Overall, five of the night's wins for individual performances went to African-American actors, two of them to Elba, and comedy ensemble winner Orange Is the New Black includes a number of people of color.
"It's a start, but the problem starts before the Academy Awards," OITNB actress Selenis Leyva told The Hollywood Reporter backstage after the show's win.
The telecast kicked off, as it does every year, with a handful of actors relating a funny or inspiring anecdote about acting, getting their SAG card or otherwise explaining why they chose the profession. This year Jeffrey Tambor, who plays a transgender woman in Transparent; The Big Bang Theory's Kunnal Nayar, who was born in India; Mr. Robot star Rami Malek, whose parents are Egyptian; and Queen Latifah participated in the opening bit—a pointed illustration of just how diverse the Screen Actors Guild is and that it is far from only white actors who are making some of the best entertainment available.
"The world is a diverse place," Michael Shannon had told the Los Angeles Times on the red carpet before the show. "The great entertainment of all time, from all mediums, is from nonwhite people. You should be representing the world as it is."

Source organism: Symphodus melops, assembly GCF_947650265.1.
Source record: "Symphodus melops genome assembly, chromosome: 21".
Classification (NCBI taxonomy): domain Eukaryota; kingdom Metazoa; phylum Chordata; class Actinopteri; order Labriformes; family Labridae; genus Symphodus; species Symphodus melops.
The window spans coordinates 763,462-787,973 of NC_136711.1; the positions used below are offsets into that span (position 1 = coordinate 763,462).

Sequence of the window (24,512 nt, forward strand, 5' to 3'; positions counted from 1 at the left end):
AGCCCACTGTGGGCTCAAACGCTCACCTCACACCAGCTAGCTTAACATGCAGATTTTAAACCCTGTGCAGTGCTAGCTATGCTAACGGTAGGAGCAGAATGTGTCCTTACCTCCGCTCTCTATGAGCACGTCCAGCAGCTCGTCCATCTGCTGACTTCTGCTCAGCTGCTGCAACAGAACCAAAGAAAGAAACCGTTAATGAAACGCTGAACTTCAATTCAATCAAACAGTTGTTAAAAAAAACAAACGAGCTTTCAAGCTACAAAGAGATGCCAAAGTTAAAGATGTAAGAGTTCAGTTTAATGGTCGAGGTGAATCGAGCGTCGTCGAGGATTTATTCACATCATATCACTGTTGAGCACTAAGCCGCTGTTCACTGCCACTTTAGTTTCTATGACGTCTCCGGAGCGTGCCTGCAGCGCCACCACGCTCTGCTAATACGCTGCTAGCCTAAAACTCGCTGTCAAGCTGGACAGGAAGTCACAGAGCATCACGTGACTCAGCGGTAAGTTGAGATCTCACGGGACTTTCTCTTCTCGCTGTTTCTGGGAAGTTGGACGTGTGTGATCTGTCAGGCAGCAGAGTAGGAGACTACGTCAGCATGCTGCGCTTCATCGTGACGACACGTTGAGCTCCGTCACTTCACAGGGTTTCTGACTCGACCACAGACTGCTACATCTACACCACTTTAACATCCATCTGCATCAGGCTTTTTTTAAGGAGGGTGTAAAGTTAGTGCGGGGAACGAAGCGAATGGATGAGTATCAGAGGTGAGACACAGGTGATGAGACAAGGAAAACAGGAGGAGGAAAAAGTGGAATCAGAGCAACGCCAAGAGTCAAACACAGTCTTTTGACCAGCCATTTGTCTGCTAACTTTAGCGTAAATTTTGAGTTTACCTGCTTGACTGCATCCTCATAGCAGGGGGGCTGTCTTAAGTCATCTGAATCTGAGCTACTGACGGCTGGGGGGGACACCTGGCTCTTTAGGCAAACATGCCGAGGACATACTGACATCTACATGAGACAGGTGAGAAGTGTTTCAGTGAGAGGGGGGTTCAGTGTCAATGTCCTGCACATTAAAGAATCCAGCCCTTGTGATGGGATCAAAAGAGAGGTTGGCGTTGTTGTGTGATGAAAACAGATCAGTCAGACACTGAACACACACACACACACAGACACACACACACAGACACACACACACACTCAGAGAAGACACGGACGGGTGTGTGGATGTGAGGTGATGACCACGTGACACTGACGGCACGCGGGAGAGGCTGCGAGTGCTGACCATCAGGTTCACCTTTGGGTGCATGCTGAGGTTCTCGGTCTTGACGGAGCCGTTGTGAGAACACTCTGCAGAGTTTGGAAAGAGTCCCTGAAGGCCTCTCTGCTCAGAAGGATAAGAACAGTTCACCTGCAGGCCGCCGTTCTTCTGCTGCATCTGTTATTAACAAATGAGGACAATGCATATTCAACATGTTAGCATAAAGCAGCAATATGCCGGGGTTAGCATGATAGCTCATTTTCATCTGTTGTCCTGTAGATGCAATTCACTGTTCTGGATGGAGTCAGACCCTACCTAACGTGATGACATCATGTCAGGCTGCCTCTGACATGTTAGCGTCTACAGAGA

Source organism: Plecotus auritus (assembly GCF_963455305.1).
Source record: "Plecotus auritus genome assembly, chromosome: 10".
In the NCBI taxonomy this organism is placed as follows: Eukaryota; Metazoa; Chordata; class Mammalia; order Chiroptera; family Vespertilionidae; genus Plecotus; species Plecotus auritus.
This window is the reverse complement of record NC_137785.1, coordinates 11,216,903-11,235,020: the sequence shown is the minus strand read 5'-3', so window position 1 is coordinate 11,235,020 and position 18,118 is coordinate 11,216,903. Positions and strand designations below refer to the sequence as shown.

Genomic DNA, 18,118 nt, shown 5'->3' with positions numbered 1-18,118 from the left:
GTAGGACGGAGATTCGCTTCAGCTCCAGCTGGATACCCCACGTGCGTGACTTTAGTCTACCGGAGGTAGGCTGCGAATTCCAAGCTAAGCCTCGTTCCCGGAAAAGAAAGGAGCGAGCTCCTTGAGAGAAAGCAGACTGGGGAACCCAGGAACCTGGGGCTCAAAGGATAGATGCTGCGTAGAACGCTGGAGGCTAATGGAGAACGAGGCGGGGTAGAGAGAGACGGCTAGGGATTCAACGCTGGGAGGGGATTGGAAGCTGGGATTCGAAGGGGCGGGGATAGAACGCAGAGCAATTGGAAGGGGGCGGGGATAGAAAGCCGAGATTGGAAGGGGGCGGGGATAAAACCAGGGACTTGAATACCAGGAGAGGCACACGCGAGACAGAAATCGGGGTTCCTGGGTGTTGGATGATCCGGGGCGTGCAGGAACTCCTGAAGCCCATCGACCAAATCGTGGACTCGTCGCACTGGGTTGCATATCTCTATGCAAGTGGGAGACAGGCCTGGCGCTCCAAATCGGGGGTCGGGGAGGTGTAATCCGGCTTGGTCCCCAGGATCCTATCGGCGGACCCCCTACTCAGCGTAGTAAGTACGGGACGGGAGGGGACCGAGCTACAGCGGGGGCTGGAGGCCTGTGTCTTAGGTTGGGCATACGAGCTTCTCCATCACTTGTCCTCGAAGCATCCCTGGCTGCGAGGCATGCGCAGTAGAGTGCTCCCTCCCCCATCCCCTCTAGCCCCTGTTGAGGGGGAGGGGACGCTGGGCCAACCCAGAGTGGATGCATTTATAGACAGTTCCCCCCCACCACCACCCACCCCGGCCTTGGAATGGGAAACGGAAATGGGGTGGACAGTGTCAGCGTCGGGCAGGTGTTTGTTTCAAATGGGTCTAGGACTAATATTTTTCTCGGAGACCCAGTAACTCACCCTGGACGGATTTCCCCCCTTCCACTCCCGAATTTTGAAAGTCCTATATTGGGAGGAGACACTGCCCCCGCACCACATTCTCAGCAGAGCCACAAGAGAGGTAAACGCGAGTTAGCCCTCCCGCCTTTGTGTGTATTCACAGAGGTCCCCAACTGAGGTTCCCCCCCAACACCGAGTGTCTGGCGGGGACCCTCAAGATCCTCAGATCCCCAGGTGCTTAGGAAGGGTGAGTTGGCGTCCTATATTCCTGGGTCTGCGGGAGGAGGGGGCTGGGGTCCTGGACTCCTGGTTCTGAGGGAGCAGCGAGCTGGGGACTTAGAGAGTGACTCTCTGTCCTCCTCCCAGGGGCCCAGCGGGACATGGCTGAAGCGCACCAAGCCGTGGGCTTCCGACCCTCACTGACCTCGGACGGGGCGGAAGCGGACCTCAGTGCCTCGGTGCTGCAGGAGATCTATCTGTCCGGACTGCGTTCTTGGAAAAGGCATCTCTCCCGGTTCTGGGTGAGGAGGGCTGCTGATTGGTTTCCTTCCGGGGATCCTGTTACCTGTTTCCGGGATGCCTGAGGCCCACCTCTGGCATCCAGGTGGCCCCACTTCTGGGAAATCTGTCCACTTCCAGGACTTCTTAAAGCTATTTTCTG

"America is an eclectic place ...and in art, you use all colors," Neil Brown Jr., who played DJ Yella in Straight Outta Compton, also told the Times. Added co-star Aldis Hodge, who played MC Ren: "As entertainers, we have a responsibility to better reflect the diversity of the world."
"I have often been told I'm not thin enough, I'm not white enough, I'm not short enough, I'm not man enough," Latifah said in her intro anecdote. "Dammit, I am enough. I am Queen Latifah, and I am an actor!" When she won for Bessie later on, she reminded the aspiring actors out there, "You build your own boxes...Knock that thing away and do you!"
"Welcome to Diverse TV," Elba quipped when he was back onstage to present clips of Beasts of No Nation.
Even Carol Burnett, the recipient of this year's Life Achievement Award, talked about breaking into comedy when it was considered a "man's game," a reminder of the exclusion and discrimination that women also faced for ages in show business—a battle they're fighting to this day when it comes to the wage gap still plaguing Hollywood.
As for that other show taking place on Feb. 28, when there won't be a chance to honor any performances by actors of color, Los Angeles Mayor Eric Garcetti told Variety before the SAGs tonight that he was a "huge supporter" of what Academy President Cheryl Boone Isaacs (who was in attendance tonight) is doing to increase diversity among the group's membership to better honor the best of the best in the future.
"We should see an Oscars that reflects this world, reflects America and reflects our city, and unfortunately we didn't see that in the nominations [this year]," Garcetti said. "So I'm a huge supporter of what Cheryl is doing there. I think there's a real movement. I really want to praise them for the recent moves they've done the last week to ensure that this isn't just a spirit of diversity but it actually brings in new faces, new voters, new people who can share the perspectives of the average person, not just the few."